At that point, the question foremost in my mind, as a designer of the game, was this: exactly what features of the Wuzzit Trouble game led to such a significant improvement after such a short period of time?
There were many possibilities, among them:
- increased engagement with mathematical ideas.
- numbers, arithmetic, and algebraic reasoning all had meaning in the games; they weren’t just abstract symbols on paper
- good math games develop positive attitude towards — and a willingness to engage in — mathematical practice and problem solving
- good games encourage a willingness to “play with the problem” before (or instead of) trying to find and apply a known solution technique
- good games encourage willingness to take risks and learn through failure
- good games help develop a growth mindset
- good games require and develop fluid intelligence (Gf) — a complex human ability that allows us to adapt our thinking to a new cognitive problem or situation.
There are more possibilities, but those are the ones I felt were particularly significant as possible factors.
Mathematical puzzle games are known to encourage, support, reward, and develop all of those outcomes, so it is possible that all have significance.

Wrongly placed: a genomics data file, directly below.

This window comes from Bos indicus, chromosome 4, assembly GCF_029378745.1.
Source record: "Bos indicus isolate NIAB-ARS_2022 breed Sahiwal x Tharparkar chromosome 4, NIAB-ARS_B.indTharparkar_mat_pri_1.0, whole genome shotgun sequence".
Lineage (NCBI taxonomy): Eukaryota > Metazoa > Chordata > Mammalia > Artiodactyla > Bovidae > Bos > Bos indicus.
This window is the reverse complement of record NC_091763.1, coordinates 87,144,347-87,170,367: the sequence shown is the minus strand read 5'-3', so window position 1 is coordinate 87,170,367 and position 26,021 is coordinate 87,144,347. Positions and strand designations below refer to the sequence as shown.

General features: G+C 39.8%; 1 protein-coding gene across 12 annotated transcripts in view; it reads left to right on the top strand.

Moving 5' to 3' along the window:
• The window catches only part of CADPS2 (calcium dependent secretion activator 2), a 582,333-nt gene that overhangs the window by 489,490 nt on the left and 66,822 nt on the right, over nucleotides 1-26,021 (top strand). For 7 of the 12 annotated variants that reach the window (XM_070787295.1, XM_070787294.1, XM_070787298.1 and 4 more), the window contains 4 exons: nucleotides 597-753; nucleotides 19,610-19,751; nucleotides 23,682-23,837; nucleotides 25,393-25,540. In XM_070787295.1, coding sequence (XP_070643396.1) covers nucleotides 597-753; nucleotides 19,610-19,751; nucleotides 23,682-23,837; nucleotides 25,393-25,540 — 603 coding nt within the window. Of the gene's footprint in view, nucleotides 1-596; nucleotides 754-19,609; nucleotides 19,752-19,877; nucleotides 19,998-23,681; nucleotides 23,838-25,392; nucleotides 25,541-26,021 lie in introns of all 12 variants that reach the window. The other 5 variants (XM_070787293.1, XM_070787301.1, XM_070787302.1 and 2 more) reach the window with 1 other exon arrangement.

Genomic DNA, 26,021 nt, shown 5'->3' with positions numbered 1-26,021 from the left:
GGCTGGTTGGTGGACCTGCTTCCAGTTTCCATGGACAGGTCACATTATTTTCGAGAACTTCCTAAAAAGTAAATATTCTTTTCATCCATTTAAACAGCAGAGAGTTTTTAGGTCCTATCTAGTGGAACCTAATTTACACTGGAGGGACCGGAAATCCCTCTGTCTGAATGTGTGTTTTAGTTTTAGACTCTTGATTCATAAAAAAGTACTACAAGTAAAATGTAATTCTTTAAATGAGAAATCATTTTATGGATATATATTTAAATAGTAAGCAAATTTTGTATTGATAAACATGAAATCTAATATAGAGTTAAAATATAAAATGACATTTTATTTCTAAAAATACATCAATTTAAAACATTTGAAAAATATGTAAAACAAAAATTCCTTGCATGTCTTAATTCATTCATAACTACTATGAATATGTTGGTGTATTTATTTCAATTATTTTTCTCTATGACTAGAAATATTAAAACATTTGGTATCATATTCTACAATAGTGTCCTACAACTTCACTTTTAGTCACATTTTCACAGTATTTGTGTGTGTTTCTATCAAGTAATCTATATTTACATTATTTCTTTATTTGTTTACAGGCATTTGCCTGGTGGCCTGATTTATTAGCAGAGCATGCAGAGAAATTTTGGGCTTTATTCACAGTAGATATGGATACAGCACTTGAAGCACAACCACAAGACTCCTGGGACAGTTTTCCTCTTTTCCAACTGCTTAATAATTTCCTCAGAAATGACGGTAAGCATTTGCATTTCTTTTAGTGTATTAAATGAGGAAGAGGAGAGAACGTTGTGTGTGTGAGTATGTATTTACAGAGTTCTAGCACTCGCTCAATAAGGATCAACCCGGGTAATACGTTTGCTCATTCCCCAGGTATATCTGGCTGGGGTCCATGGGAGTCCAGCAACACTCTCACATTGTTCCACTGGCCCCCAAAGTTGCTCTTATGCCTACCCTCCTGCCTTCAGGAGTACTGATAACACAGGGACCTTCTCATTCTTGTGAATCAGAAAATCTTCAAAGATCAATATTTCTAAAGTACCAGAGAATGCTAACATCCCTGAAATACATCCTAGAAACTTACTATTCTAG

The general point I want to make is that, using (well designed) games in mathematics education can do far more than simply provide an alternative, intrinsically appealing way to package familiar classroom math. (Indeed, using games that way frequently results in products that are neither appealing nor educationally effective.) Rather, games can provide a completely separate path to math learning that leverages one or more (often more, I believe) features of games, such as those listed above. That’s a lot of educational firepower.
I actually knew all of that long before the Wuzzit Trouble study. Indeed, I used to present that list in talks I would gave about the potential of game-based learning in math education. But until we had built Wuzzit Trouble and Stanford conducted their study, that was all theorizing. Part of me did not fully believe it would actually work. As a result, I was as surprised as anyone else when the Stanford results came out and showed that it did. (Maybe I should not have been, but I was. You get used to failure in math; it’s a crucial part of the process.)
To this day, I still don’t know for sure what features of the Wuzzit Trouble “Gears” puzzle make it such an effective learning tool. The same is true for our more recent BrainQuake app, where Gears is just one of three puzzles. From an educational perspective, however, it doesn’t really matter; the important thing is that the approach does work. But the scientist in me continues to drive me to find answers. Not least, because knowing why it works can inform the design of future math learning puzzles. As and when I, or my colleagues at BrainQuake and elsewhere, find answers, readers of this blog will be among the first to know.
FOOTNOTE: Subsequent to my reaching out to Prof Kristian Kiili of Tampere University in Finland to run a second independent study of Wuzzit Trouble, I started to collaborate with him and his team on a number of university research projects. I am listed as a co-author on their Wuzzit Trouble study.